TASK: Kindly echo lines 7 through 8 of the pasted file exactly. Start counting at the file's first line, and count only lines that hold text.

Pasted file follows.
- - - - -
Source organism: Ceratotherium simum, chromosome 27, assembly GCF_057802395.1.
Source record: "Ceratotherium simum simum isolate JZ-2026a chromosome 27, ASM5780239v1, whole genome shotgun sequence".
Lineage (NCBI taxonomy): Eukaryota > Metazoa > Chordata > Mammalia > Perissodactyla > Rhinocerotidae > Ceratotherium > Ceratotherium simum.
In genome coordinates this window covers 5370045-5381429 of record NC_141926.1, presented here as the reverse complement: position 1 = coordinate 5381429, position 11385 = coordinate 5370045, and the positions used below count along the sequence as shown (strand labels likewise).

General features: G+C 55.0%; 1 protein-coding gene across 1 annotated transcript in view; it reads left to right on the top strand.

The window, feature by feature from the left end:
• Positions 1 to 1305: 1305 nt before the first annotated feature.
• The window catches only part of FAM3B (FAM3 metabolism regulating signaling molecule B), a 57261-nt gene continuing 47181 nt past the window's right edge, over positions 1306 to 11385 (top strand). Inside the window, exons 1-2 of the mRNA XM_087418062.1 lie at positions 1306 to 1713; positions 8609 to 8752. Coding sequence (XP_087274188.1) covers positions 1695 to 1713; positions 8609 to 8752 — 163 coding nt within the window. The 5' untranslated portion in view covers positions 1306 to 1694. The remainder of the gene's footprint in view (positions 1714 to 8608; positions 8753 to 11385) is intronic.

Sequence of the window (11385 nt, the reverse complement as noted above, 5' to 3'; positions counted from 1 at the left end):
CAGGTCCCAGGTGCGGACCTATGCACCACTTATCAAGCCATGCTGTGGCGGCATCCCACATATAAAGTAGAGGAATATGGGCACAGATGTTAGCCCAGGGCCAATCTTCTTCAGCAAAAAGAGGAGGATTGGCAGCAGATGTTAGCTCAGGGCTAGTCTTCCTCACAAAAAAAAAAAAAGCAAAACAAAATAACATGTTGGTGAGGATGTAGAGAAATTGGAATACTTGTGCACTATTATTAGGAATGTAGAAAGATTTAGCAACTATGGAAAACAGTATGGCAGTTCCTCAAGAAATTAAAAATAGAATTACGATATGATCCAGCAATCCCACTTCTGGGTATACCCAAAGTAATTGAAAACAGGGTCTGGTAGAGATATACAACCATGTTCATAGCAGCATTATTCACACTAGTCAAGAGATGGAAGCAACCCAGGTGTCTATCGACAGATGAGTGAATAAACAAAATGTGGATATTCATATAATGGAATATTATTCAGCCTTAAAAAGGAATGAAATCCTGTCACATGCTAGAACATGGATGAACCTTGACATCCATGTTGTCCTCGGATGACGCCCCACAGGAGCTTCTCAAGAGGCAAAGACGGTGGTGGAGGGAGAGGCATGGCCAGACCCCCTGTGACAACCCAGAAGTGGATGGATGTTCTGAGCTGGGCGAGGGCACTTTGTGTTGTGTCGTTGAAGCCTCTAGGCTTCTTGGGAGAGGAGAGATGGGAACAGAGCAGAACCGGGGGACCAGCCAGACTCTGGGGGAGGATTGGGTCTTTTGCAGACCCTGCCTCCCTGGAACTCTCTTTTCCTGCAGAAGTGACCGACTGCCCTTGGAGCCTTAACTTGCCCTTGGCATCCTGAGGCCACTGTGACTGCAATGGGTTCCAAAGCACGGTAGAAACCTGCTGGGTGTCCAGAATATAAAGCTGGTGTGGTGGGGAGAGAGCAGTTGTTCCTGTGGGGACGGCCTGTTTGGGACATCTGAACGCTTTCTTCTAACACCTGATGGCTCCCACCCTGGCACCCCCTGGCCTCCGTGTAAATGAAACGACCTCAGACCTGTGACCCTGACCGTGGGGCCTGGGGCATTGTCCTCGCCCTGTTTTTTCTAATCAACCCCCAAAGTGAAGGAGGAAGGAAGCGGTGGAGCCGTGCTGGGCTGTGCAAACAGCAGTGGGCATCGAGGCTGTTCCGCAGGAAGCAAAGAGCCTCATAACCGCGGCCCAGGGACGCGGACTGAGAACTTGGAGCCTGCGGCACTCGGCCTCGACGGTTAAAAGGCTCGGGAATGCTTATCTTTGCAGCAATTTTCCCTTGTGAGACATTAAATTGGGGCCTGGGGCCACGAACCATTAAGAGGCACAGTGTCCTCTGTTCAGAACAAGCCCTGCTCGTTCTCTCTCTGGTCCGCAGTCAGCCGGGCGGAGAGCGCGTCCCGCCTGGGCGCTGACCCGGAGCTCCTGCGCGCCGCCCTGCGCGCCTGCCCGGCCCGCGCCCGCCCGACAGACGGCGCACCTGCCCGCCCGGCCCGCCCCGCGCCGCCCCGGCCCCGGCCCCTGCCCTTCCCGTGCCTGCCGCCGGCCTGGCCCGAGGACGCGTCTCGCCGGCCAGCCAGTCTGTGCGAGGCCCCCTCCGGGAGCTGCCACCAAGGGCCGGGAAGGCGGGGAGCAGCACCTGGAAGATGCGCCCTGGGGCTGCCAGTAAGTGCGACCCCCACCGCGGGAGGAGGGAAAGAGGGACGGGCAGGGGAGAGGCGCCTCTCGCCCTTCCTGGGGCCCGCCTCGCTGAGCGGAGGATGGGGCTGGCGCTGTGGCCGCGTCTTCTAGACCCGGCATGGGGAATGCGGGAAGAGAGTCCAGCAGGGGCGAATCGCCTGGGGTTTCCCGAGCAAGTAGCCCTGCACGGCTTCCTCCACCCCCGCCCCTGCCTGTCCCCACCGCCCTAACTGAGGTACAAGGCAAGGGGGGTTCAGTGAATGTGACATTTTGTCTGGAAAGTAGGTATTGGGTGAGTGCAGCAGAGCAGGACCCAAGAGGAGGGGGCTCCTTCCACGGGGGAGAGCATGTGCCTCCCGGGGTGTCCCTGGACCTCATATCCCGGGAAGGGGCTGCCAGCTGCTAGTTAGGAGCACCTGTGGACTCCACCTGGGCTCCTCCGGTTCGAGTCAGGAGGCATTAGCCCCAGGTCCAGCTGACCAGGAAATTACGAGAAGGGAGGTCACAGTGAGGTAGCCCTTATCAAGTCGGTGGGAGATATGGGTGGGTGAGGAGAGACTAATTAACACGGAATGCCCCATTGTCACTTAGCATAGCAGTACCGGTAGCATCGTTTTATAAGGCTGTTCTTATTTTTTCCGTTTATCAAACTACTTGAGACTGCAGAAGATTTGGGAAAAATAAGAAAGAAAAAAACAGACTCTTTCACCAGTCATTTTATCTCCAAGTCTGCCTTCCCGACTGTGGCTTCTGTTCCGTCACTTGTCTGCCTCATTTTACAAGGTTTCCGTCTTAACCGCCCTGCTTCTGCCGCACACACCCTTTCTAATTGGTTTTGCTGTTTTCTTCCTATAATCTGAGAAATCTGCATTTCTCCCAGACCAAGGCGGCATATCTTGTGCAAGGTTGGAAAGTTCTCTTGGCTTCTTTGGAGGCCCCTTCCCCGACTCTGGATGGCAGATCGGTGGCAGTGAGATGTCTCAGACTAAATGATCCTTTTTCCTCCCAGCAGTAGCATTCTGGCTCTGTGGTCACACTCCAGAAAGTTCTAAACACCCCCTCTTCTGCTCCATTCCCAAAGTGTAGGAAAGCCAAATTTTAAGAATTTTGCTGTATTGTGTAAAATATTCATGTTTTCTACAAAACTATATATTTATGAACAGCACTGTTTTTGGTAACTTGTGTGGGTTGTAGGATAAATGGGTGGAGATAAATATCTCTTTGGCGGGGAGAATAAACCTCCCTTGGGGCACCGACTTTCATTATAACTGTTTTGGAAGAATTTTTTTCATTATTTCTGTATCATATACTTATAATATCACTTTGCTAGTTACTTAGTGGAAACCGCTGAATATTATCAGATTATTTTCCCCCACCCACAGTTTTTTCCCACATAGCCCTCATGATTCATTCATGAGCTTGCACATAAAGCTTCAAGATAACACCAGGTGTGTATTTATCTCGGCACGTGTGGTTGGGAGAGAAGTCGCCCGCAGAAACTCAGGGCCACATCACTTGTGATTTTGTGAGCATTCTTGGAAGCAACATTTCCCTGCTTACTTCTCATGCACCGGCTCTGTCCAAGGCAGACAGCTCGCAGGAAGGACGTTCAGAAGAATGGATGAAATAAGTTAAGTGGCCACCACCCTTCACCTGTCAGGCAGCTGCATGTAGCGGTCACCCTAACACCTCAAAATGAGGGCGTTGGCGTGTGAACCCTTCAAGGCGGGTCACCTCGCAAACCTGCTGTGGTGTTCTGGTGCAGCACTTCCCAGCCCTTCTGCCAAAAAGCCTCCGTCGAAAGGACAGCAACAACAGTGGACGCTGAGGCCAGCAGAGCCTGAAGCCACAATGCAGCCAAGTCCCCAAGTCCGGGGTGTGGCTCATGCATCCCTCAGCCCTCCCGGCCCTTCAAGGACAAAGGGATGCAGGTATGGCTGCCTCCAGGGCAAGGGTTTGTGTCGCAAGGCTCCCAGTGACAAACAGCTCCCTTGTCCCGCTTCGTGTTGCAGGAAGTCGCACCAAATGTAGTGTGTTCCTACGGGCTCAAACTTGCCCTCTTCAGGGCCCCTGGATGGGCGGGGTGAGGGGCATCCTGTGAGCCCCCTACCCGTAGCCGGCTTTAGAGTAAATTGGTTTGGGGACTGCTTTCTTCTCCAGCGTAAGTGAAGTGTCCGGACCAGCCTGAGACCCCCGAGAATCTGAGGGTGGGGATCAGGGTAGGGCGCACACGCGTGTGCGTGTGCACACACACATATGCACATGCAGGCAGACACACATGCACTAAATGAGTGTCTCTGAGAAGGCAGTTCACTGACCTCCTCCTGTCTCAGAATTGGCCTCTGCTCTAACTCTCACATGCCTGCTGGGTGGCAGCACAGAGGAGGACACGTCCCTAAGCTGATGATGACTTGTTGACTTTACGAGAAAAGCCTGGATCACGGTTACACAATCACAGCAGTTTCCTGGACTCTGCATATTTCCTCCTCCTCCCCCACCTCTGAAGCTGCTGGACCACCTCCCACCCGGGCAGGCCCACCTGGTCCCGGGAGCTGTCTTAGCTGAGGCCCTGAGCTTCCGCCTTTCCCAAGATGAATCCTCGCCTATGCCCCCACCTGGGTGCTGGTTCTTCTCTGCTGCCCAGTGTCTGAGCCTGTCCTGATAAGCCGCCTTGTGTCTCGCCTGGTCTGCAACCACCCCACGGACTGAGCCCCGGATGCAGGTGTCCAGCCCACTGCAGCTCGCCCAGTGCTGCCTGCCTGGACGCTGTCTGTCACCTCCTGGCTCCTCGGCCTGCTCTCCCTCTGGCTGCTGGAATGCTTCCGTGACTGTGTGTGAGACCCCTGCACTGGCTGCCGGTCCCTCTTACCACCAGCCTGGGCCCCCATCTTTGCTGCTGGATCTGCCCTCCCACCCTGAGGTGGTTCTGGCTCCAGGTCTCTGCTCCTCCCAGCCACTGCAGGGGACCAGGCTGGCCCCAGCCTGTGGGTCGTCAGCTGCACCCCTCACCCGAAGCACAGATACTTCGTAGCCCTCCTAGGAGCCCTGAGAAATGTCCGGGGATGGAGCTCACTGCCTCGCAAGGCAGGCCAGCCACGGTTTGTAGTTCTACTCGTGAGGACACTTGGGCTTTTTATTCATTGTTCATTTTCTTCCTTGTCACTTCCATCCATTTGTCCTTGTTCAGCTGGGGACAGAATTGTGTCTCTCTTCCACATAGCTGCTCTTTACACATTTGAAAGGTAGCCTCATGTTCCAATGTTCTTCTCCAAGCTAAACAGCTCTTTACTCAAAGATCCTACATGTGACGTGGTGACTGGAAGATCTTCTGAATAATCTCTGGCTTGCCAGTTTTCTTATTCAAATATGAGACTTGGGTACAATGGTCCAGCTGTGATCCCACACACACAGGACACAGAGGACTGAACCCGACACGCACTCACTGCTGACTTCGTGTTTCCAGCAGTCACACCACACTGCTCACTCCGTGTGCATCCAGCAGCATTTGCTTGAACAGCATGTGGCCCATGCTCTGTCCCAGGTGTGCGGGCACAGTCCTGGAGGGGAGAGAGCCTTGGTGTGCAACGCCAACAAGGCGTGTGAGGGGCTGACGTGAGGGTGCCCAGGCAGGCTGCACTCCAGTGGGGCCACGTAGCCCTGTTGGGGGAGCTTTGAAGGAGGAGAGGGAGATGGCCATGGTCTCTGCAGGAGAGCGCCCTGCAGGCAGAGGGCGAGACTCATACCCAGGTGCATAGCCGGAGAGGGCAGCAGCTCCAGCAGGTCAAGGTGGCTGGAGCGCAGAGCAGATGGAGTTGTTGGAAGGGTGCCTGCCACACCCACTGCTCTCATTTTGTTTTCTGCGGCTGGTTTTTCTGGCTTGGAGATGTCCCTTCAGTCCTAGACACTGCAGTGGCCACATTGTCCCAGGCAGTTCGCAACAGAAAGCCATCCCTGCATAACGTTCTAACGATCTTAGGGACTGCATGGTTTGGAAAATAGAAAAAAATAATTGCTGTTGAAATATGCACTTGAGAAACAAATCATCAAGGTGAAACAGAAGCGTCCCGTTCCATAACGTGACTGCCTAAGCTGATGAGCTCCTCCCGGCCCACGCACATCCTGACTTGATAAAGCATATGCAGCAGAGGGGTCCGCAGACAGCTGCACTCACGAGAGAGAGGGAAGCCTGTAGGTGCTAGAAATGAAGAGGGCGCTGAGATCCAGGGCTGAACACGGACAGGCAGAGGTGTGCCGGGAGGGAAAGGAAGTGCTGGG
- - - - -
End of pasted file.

• Positions 1 to 1305: 1305 nt before the first annotated feature.
• The window catches only part of FAM3B (FAM3 metabolism regulating signaling molecule B), a 57261-nt gene continuing 47181 nt past the window's right edge, over positions 1306 to 11385 (top strand). Inside the window, exons 1-2 of the mRNA XM_087418062.1 lie at positions 1306 to 1713; positions 8609 to 8752. Coding sequence (XP_087274188.1) covers positions 1695 to 1713; positions 8609 to 8752 — 163 coding nt within the window. The 5' untranslated portion in view covers positions 1306 to 1694. The remainder of the gene's footprint in view (positions 1714 to 8608; positions 8753 to 11385) is intronic.